of  modulation  (not  human  speech),  so  unfortunately, it
thinks that noisy dead carriers, digital data  signals,  and
paging  tones are worth monitoring and will stop the scanner
to listen to them.

                      Taping Facility

A tape recorder can be connected to the TAPE phono  jack  on
the  rear  panel, which provides 600 mV of audio at a 10,000
ohm impedance.  An audio filtering  circuit  rolls  off  the
high  frequency  components before they reach the TAPE jack,
which makes it impossible to use it for picking off FM  sub-
carrier  signals.   In  addition  to a rear mounted external
speaker jack, there is a miniature  headphone  jack  on  the
front of the scanner.

The PRO-2006 lacks a COR (carrier  operated  relay)  output,
like  ICOM  R7000 and older Bearcat 300 have, which would be
useful for actuating a tape recorder.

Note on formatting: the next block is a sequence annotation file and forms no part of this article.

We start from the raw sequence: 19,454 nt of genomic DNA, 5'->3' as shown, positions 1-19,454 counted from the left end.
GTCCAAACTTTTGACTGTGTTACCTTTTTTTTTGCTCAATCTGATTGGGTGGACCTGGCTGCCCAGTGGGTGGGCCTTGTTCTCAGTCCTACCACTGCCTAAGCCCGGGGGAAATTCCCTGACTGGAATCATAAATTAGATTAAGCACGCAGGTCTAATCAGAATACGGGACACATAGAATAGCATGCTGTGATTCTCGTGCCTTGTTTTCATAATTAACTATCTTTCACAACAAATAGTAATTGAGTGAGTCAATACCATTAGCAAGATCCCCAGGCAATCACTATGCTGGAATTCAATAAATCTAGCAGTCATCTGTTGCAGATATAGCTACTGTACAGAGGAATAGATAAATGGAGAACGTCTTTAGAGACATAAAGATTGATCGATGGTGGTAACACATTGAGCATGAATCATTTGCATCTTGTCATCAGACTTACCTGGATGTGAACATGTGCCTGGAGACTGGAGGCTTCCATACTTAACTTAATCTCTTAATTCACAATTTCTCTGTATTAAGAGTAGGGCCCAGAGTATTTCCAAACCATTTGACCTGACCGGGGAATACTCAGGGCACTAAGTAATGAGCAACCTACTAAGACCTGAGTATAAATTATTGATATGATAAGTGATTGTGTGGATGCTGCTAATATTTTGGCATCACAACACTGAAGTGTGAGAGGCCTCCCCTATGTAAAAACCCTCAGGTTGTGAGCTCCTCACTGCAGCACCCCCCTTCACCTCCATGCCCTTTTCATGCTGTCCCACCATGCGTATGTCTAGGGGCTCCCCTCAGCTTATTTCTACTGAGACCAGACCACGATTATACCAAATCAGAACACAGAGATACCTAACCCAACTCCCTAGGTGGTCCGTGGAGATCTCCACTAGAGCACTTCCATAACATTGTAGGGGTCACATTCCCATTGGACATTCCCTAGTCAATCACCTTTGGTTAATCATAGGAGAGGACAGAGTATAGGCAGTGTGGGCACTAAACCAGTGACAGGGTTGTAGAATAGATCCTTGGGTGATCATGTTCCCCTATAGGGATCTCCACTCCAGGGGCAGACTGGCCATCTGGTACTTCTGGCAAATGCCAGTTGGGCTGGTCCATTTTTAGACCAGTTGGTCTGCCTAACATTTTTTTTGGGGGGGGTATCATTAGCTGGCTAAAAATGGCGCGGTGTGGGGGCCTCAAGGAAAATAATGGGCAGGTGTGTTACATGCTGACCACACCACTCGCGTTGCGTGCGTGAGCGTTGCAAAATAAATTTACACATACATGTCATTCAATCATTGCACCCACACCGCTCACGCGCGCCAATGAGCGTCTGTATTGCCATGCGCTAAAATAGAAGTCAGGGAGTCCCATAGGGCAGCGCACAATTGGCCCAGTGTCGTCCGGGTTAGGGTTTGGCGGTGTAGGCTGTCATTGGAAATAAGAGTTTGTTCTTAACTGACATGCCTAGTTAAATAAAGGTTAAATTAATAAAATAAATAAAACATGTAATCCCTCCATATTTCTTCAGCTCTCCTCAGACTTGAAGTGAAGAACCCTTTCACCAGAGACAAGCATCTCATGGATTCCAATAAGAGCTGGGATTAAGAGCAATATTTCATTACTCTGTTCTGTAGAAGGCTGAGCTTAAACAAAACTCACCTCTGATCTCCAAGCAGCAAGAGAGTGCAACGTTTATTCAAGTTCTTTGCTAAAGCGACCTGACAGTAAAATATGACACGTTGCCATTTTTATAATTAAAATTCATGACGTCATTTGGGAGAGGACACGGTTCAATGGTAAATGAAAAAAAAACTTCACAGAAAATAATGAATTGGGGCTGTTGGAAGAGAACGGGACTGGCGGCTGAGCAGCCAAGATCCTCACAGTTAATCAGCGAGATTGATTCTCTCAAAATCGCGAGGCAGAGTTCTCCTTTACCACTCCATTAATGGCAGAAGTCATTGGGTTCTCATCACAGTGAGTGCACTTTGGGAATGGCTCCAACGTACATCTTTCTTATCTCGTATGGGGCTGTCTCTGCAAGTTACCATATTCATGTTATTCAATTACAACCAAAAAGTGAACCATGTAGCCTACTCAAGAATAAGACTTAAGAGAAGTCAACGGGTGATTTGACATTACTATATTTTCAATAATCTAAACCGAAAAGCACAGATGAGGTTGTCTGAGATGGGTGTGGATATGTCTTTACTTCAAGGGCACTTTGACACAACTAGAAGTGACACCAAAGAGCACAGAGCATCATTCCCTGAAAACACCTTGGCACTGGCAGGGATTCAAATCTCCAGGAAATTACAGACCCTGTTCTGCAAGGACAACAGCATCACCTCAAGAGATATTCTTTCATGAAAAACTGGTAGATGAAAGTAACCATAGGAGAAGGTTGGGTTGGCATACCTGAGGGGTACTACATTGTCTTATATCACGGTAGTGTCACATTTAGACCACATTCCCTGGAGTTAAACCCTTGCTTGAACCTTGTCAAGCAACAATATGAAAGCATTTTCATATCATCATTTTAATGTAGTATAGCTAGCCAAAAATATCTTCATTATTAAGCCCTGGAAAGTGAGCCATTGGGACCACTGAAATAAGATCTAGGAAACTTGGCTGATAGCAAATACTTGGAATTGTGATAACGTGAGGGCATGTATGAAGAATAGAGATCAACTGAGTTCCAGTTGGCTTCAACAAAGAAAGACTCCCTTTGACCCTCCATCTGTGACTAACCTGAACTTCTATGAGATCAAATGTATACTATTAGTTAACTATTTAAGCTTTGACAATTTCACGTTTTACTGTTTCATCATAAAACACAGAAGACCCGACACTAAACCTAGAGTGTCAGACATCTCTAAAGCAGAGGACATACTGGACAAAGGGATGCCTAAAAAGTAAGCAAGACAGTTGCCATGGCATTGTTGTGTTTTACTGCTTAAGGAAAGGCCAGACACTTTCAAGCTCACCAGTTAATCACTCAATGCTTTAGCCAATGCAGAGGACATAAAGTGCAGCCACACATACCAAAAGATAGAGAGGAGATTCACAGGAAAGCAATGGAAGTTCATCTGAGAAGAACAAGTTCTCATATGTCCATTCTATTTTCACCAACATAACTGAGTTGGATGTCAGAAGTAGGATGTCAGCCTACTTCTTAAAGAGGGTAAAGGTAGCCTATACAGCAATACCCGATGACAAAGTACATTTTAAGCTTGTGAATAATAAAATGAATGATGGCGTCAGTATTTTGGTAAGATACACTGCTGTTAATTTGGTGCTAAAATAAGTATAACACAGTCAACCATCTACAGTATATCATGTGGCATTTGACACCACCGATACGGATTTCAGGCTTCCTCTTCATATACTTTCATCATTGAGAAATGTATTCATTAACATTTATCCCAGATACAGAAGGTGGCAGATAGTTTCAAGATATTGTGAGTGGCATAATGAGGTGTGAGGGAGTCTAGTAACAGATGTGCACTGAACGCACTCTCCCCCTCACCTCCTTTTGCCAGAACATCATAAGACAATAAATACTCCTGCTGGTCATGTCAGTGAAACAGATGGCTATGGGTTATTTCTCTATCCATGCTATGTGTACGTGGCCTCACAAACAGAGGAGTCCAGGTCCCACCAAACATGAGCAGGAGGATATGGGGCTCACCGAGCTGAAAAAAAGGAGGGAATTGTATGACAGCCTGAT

Basic Performance

To evaluate sensitivity, the PRO-2006 was compared with it's
grandfather, the PRO-2004.  Since a signal generator was not
used, quantitative measurements could not be made.  Instead,
an  Antenna  Specialists AV-801 antenna was switched between
radios, signals from stations were compared by ear, and  the
results tabulated.

Simply put, the PRO-2006  proved  more  sensitive  than  the
PRO-2004 on all bands tested, and much more sensitive in the
850 MHz range.  The earlier PRO-2005 was also more sensitive

                           - 5 -

than  the  PRO-2004,  but both the PRO-2005 the PRO-2006 let
800 MHz trunked systems and cellular telephone conversations
bleed  through  while searching the 118 - 132 MHz commercial
aircraft band.  The 800 MHz interference was  heard  on  the
2005 and ...